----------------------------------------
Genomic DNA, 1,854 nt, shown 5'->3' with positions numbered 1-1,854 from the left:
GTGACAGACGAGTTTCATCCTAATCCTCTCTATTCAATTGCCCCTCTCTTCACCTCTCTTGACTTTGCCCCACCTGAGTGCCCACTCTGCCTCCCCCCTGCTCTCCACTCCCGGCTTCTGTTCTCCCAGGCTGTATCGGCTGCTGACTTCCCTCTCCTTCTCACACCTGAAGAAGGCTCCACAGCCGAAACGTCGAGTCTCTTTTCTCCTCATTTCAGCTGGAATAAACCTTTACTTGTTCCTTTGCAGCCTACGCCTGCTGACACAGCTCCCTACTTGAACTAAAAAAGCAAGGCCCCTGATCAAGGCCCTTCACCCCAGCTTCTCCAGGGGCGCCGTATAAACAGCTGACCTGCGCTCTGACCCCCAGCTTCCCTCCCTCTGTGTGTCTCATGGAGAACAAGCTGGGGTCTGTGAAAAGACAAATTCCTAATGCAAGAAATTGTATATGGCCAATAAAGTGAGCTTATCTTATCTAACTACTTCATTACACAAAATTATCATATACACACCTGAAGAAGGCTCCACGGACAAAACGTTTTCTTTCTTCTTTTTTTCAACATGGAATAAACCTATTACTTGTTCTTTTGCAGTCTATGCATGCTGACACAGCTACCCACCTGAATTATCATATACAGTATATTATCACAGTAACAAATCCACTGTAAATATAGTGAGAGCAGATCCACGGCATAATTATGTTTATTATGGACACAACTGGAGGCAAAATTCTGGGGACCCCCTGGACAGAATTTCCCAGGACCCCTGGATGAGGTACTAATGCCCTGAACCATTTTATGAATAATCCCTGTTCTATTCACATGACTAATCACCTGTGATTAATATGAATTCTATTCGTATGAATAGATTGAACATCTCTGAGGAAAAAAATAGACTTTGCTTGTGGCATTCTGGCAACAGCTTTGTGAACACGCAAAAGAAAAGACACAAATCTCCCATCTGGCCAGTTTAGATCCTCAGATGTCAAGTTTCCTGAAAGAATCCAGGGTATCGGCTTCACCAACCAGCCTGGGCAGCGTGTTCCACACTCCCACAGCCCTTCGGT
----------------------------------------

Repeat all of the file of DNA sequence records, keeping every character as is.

Genomic DNA, 1,854 nt, shown 5'->3' with positions numbered 1-1,854 from the left:
GTGACAGACGAGTTTCATCCTAATCCTCTCTATTCAATTGCCCCTCTCTTCACCTCTCTTGACTTTGCCCCACCTGAGTGCCCACTCTGCCTCCCCCCTGCTCTCCACTCCCGGCTTCTGTTCTCCCAGGCTGTATCGGCTGCTGACTTCCCTCTCCTTCTCACACCTGAAGAAGGCTCCACAGCCGAAACGTCGAGTCTCTTTTCTCCTCATTTCAGCTGGAATAAACCTTTACTTGTTCCTTTGCAGCCTACGCCTGCTGACACAGCTCCCTACTTGAACTAAAAAAGCAAGGCCCCTGATCAAGGCCCTTCACCCCAGCTTCTCCAGGGGCGCCGTATAAACAGCTGACCTGCGCTCTGACCCCCAGCTTCCCTCCCTCTGTGTGTCTCATGGAGAACAAGCTGGGGTCTGTGAAAAGACAAATTCCTAATGCAAGAAATTGTATATGGCCAATAAAGTGAGCTTATCTTATCTAACTACTTCATTACACAAAATTATCATATACACACCTGAAGAAGGCTCCACGGACAAAACGTTTTCTTTCTTCTTTTTTTCAACATGGAATAAACCTATTACTTGTTCTTTTGCAGTCTATGCATGCTGACACAGCTACCCACCTGAATTATCATATACAGTATATTATCACAGTAACAAATCCACTGTAAATATAGTGAGAGCAGATCCACGGCATAATTATGTTTATTATGGACACAACTGGAGGCAAAATTCTGGGGACCCCCTGGACAGAATTTCCCAGGACCCCTGGATGAGGTACTAATGCCCTGAACCATTTTATGAATAATCCCTGTTCTATTCACATGACTAATCACCTGTGATTAATATGAATTCTATTCGTATGAATAGATTGAACATCTCTGAGGAAAAAAATAGACTTTGCTTGTGGCATTCTGGCAACAGCTTTGTGAACACGCAAAAGAAAAGACACAAATCTCCCATCTGGCCAGTTTAGATCCTCAGATGTCAAGTTTCCTGAAAGAATCCAGGGTATCGGCTTCACCAACCAGCCTGGGCAGCGTGTTCCACACTCCCACAGCCCTTCGGT